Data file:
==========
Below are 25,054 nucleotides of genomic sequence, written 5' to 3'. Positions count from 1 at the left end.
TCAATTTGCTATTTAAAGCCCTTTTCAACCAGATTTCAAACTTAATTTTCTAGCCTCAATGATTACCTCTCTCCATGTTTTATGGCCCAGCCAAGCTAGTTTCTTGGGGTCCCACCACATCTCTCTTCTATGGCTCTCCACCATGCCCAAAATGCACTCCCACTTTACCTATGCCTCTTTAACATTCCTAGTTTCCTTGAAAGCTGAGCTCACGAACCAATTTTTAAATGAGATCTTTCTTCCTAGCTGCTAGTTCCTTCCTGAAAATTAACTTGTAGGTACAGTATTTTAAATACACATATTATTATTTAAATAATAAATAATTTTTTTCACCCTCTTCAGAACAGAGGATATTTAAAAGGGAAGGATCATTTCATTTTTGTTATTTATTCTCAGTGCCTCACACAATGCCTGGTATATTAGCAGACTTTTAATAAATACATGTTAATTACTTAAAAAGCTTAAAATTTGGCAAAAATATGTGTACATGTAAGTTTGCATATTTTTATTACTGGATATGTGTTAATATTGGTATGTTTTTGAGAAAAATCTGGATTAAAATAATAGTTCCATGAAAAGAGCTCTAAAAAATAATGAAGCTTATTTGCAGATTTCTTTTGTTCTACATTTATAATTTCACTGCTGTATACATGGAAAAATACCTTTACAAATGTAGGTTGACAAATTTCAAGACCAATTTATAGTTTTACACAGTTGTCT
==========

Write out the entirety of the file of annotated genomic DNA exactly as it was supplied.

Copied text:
Below are 25,054 nucleotides of genomic sequence, written 5' to 3'. Positions count from 1 at the left end.
TCAATTTGCTATTTAAAGCCCTTTTCAACCAGATTTCAAACTTAATTTTCTAGCCTCAATGATTACCTCTCTCCATGTTTTATGGCCCAGCCAAGCTAGTTTCTTGGGGTCCCACCACATCTCTCTTCTATGGCTCTCCACCATGCCCAAAATGCACTCCCACTTTACCTATGCCTCTTTAACATTCCTAGTTTCCTTGAAAGCTGAGCTCACGAACCAATTTTTAAATGAGATCTTTCTTCCTAGCTGCTAGTTCCTTCCTGAAAATTAACTTGTAGGTACAGTATTTTAAATACACATATTATTATTTAAATAATAAATAATTTTTTTCACCCTCTTCAGAACAGAGGATATTTAAAAGGGAAGGATCATTTCATTTTTGTTATTTATTCTCAGTGCCTCACACAATGCCTGGTATATTAGCAGACTTTTAATAAATACATGTTAATTACTTAAAAAGCTTAAAATTTGGCAAAAATATGTGTACATGTAAGTTTGCATATTTTTATTACTGGATATGTGTTAATATTGGTATGTTTTTGAGAAAAATCTGGATTAAAATAATAGTTCCATGAAAAGAGCTCTAAAAAATAATGAAGCTTATTTGCAGATTTCTTTTGTTCTACATTTATAATTTCACTGCTGTATACATGGAAAAATACCTTTACAAATGTAGGTTGACAAATTTCAAGACCAATTTATAGTTTTACACAGTTGTCT